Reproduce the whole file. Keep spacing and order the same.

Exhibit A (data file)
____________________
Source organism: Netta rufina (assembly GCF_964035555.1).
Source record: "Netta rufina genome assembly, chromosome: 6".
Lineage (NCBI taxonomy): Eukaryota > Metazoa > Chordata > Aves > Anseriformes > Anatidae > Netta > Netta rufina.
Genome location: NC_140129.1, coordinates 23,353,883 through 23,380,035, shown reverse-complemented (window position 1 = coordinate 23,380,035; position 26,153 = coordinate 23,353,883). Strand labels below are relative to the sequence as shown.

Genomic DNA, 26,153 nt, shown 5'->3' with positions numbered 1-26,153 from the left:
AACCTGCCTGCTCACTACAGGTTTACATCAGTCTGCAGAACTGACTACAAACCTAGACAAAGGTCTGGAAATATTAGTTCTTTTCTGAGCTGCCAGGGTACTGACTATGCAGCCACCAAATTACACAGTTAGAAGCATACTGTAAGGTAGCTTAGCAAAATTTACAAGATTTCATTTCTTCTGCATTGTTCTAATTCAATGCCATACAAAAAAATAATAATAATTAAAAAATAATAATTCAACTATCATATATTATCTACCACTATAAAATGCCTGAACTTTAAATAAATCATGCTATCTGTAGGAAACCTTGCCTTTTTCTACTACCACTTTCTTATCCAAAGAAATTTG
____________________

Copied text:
Source organism: Netta rufina (assembly GCF_964035555.1).
Source record: "Netta rufina genome assembly, chromosome: 6".
Lineage (NCBI taxonomy): Eukaryota > Metazoa > Chordata > Aves > Anseriformes > Anatidae > Netta > Netta rufina.
Genome location: NC_140129.1, coordinates 23,353,883 through 23,380,035, shown reverse-complemented (window position 1 = coordinate 23,380,035; position 26,153 = coordinate 23,353,883). Strand labels below are relative to the sequence as shown.

Genomic DNA, 26,153 nt, shown 5'->3' with positions numbered 1-26,153 from the left:
AACCTGCCTGCTCACTACAGGTTTACATCAGTCTGCAGAACTGACTACAAACCTAGACAAAGGTCTGGAAATATTAGTTCTTTTCTGAGCTGCCAGGGTACTGACTATGCAGCCACCAAATTACACAGTTAGAAGCATACTGTAAGGTAGCTTAGCAAAATTTACAAGATTTCATTTCTTCTGCATTGTTCTAATTCAATGCCATACAAAAAAATAATAATAATTAAAAAATAATAATTCAACTATCATATATTATCTACCACTATAAAATGCCTGAACTTTAAATAAATCATGCTATCTGTAGGAAACCTTGCCTTTTTCTACTACCACTTTCTTATCCAAAGAAATTTG